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A History of Sanskrit Literature by MacDonell

The greatest of all is Kalidasa


There were no special theatres in the Indian Middle Ages, and plays seem to have been performed in the concert-room (samgita-cala) of royal palaces. A curtain divided in the middle was a necessary part of the stage arrangement; it did not, however, separate the audience from the stage, as in the Roman theatre, but formed the background of the stage. Behind the curtain was the tiring-room (nepathya), whence the actors came on the stage. When they were intended to enter hurriedly, they were directed to do so "with a toss of the curtain." The stage scenery and decorations were of a very simple order, much being left to the imagination of the spectator, as in the Shakespearean drama. Weapons, seats, thrones, and chariots appeared on the stage; but it is highly improbable that the latter were drawn by the living animals supposed to be attached to them. Owing to the very frequent intercourse between the inhabitants of heaven and earth, there may have been some kind of aerial contrivance to represent celestial chariots; but owing to the repeated occurrence of the stage direction "gesticulating" (natayitva) in this connection, it is to be supposed that the impression of motion and speed was produced on the audience simply by the gestures of the actors.

The best productions of the Indian drama are nearly a dozen in number, and date from a period embracing something like four hundred years, from about the beginning of the fifth to the end of the eighth century A.D. These plays are the compositions of the great dramatists Kalidasa and Bhavabhuti, or have come down under the names of the royal patrons Cudraka and Criharsha, to whom their real authors attributed them.

The greatest of all is Kalidasa, already known to us as the author of several of the best Kavyas. Three of his plays have been preserved, Cakuntala, Vikramorvaci, and Malavikagnimitra. The richness of creative fancy which he displays in these, and his skill in the expression of tender feeling, assign him a high place among the dramatists of the world. The harmony of the poetic sentiment is nowhere disturbed by anything violent or terrifying. Every passion is softened without being enfeebled. The ardour of love never goes beyond aesthetic bounds; it never maddens to wild jealousy or hate. The torments of sorrow are toned down to a profound and touching melancholy. It was here at last that the Indian genius found the law of moderation in poetry, which it hardly knew elsewhere, and thus produced works of enduring beauty. Hence it was that Cakuntala exercised so great a fascination on the calm intellect of Goethe, who at the same time was so strongly repelled by the extravagances of Hindu mythological art.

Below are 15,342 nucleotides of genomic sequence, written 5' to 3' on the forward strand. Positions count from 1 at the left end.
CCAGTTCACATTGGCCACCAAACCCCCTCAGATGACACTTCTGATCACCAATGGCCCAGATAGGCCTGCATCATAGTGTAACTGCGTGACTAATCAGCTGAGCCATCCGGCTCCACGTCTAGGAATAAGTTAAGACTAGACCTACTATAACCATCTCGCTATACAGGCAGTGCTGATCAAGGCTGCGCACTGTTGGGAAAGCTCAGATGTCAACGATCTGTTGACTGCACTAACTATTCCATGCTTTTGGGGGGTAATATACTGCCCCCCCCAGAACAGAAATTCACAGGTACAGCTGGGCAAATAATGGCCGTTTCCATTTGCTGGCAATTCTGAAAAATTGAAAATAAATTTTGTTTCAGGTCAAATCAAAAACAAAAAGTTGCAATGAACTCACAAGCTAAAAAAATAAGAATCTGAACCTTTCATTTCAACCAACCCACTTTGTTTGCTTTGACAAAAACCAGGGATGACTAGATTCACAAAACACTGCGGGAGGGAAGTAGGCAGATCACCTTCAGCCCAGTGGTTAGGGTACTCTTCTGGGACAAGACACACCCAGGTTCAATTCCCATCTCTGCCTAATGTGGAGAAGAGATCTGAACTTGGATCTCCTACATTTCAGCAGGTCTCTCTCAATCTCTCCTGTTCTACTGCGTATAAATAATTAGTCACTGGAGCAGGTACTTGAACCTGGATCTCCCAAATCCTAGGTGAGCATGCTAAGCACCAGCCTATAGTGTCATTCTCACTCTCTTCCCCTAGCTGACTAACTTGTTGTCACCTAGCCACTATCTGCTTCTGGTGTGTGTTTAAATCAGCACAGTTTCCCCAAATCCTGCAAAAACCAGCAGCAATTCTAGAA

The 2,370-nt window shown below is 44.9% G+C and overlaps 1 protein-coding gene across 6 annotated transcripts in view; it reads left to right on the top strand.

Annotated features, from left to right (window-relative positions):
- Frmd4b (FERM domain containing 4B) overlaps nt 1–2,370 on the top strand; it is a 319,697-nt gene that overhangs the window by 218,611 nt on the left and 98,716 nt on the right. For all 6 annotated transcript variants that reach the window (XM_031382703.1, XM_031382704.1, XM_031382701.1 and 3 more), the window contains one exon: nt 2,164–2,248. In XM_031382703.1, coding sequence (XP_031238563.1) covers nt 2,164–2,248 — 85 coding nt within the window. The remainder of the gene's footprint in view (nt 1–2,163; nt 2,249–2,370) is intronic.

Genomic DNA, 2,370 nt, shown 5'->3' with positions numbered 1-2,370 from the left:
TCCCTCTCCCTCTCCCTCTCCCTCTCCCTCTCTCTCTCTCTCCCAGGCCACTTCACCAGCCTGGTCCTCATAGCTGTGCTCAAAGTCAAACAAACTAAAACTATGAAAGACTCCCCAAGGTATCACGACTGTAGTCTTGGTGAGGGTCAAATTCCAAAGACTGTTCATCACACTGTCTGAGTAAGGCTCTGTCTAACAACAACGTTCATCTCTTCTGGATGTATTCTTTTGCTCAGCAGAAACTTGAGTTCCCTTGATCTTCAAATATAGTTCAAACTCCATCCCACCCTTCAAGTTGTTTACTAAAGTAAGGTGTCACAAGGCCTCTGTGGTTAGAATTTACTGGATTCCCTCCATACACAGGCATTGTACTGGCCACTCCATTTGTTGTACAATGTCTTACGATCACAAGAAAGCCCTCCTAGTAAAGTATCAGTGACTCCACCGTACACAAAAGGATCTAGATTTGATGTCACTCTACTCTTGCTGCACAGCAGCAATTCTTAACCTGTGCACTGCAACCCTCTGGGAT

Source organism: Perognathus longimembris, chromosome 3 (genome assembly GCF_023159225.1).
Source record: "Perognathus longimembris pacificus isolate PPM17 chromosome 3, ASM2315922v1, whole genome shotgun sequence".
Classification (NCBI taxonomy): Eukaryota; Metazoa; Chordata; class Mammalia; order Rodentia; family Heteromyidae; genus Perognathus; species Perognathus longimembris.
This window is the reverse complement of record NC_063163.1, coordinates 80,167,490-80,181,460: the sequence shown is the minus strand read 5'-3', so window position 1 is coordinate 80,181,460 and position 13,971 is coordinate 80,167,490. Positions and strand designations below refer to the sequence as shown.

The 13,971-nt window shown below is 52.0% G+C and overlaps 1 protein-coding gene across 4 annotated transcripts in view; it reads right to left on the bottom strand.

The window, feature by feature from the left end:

In comparison with the Greek and the modern drama, Nature occupies a much more important place in Sanskrit plays. The characters are surrounded by Nature, with which they are in constant communion. The mango and other trees, creepers, lotuses, and pale-red trumpet-flowers, gazelles, flamingoes, bright-hued parrots, and Indian cuckoos, in the midst of which they move, are often addressed by them and form an essential part of their lives. Hence the influence of Nature on the minds of lovers is much dwelt on. Prominent everywhere in classical Sanskrit poetry, these elements of Nature luxuriate most of all in the drama.

The finest of Kalidasa's works are, it cannot be denied, defective as stage-plays. The very delicacy of the sentiment, combined with a certain want of action, renders them incapable of producing a powerful effect on an audience. The best representatives of the romantic drama of India are Cakuntala and Vikramorvaci. Dealing with the love adventures of two famous kings of ancient epic legend, they represent scenes far removed from reality, in which heaven and earth are not separated, and men, demigods, nymphs, and saints are intermingled. Malavikagnimitra, on the other hand, not concerned with the heroic or divine, is a palace-and-harem drama, a story of contemporary love and intrigue.


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